The Office of Public Works is pleased to announce the opening of a major exhibition dedicated to Ireland’s most successful design-entrepreneur of the eighteenth century, Thomas Frye (1710-1762).
Born in 1710, most likely in Edenderry, County Offaly, Frye moved to London as a young man, where he quickly established himself as a successful portrait painter. From the mid-1740s Frye ran a factory in Bow, just east of the City of London, set up to recreate Chinese porcelain which had been admired in Europe for centuries. Under Frye’s management the Bow factory thrived, producing inexpensive ceramics both decorative and utilitarian in a variety of designs.
Frye was among the earliest European artists to collapse the distinction between ‘high’ art and factory-produced design. In an age of increasing specialisation, the manner in which he ranged freely across multiple techniques and media was unique.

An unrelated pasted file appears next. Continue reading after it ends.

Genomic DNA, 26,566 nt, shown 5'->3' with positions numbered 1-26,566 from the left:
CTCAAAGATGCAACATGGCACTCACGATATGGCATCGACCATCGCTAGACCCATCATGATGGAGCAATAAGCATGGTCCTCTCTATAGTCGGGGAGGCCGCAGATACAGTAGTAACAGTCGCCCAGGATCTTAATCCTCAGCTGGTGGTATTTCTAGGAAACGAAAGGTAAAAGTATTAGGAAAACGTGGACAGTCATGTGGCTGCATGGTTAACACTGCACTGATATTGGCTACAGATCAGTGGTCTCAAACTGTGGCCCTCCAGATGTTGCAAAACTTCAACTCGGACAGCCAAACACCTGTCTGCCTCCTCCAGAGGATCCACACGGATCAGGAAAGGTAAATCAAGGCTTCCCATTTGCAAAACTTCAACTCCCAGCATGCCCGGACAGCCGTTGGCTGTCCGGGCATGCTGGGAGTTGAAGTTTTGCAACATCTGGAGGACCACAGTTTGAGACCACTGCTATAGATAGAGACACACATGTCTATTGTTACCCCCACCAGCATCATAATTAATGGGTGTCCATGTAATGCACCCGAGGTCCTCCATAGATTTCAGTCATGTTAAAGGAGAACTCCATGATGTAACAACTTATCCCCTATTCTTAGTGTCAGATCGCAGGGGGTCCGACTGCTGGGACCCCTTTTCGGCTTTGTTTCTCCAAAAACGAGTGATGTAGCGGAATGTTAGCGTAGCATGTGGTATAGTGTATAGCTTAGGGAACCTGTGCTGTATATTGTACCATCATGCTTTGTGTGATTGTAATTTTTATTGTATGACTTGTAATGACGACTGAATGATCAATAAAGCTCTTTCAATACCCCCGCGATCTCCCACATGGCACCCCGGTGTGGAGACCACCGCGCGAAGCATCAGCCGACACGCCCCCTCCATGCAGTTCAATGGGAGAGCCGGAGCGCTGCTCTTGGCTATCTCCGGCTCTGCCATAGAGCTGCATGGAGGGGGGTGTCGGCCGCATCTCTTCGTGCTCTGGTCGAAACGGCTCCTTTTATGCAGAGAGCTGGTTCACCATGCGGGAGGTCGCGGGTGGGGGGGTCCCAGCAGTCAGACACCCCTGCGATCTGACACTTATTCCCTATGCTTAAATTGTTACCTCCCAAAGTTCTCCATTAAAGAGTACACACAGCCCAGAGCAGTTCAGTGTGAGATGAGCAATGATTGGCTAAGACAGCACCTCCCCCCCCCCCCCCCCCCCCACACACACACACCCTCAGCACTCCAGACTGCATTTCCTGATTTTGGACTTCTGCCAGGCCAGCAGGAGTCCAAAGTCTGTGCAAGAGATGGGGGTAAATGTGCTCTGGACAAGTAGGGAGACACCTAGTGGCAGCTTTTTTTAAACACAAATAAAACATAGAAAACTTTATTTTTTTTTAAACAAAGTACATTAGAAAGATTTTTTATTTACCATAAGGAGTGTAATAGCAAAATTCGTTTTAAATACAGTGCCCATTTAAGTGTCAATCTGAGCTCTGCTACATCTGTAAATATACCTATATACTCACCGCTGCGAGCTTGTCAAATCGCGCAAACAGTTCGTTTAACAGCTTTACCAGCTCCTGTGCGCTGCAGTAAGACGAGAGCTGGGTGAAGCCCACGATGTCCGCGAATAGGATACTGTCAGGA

Although his name is scarcely known today outside specialist circles, Frye has a strong claim to the title of Ireland’s most successful printmaker, industrial artist and design entrepreneur.
At the same time Frye’s career in London illustrates the incipient globalization of the period. Frye attempted to emulate Chinese technology with raw materials from north America.
This exhibition sets side-by-side his portraiture in oil, his enamel miniatures, his mezzotints and the production of the Bow porcelain factory under his management. For the first time equal emphasis is afforded to each facet of this supremely gifted and highly innovative Irish artist.
The exhibition includes loans from the Victoria and Albert Museum, The Foundling Museum, London, the Holburne Museum, Bath, the National Gallery of Ireland and leading private collections.
William Laffan, the curator of the exhibition states:
“Frye must be acknowledged as a pioneering figure in portraiture, porcelain and printmaking, and as one of the most inventive and ‘ingenious’ artists of the Georgian era.”